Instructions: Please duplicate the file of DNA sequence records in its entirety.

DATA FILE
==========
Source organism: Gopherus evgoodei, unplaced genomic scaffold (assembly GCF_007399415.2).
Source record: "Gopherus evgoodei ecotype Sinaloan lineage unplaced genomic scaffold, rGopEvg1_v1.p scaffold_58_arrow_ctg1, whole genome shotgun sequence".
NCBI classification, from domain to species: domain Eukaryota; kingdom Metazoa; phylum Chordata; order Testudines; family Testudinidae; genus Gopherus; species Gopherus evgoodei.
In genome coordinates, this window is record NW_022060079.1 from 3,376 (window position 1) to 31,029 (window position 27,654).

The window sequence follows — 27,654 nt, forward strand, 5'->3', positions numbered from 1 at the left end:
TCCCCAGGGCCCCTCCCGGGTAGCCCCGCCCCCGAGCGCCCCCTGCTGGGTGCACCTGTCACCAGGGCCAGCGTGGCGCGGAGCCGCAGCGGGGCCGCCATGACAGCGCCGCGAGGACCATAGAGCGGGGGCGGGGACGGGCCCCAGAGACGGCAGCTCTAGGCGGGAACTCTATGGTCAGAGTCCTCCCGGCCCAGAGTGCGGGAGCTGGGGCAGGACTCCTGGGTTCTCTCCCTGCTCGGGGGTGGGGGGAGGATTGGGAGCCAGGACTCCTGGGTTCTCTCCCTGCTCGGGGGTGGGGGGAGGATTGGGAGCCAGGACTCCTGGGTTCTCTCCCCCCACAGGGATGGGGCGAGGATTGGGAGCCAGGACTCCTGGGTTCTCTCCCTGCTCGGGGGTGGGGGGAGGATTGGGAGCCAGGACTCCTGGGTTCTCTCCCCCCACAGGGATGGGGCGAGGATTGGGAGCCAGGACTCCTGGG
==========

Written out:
Source organism: Gopherus evgoodei, unplaced genomic scaffold (assembly GCF_007399415.2).
Source record: "Gopherus evgoodei ecotype Sinaloan lineage unplaced genomic scaffold, rGopEvg1_v1.p scaffold_58_arrow_ctg1, whole genome shotgun sequence".
NCBI classification, from domain to species: domain Eukaryota; kingdom Metazoa; phylum Chordata; order Testudines; family Testudinidae; genus Gopherus; species Gopherus evgoodei.
In genome coordinates, this window is record NW_022060079.1 from 3,376 (window position 1) to 31,029 (window position 27,654).

The window sequence follows — 27,654 nt, forward strand, 5'->3', positions numbered from 1 at the left end:
TCCCCAGGGCCCCTCCCGGGTAGCCCCGCCCCCGAGCGCCCCCTGCTGGGTGCACCTGTCACCAGGGCCAGCGTGGCGCGGAGCCGCAGCGGGGCCGCCATGACAGCGCCGCGAGGACCATAGAGCGGGGGCGGGGACGGGCCCCAGAGACGGCAGCTCTAGGCGGGAACTCTATGGTCAGAGTCCTCCCGGCCCAGAGTGCGGGAGCTGGGGCAGGACTCCTGGGTTCTCTCCCTGCTCGGGGGTGGGGGGAGGATTGGGAGCCAGGACTCCTGGGTTCTCTCCCTGCTCGGGGGTGGGGGGAGGATTGGGAGCCAGGACTCCTGGGTTCTCTCCCCCCACAGGGATGGGGCGAGGATTGGGAGCCAGGACTCCTGGGTTCTCTCCCTGCTCGGGGGTGGGGGGAGGATTGGGAGCCAGGACTCCTGGGTTCTCTCCCCCCACAGGGATGGGGCGAGGATTGGGAGCCAGGACTCCTGGG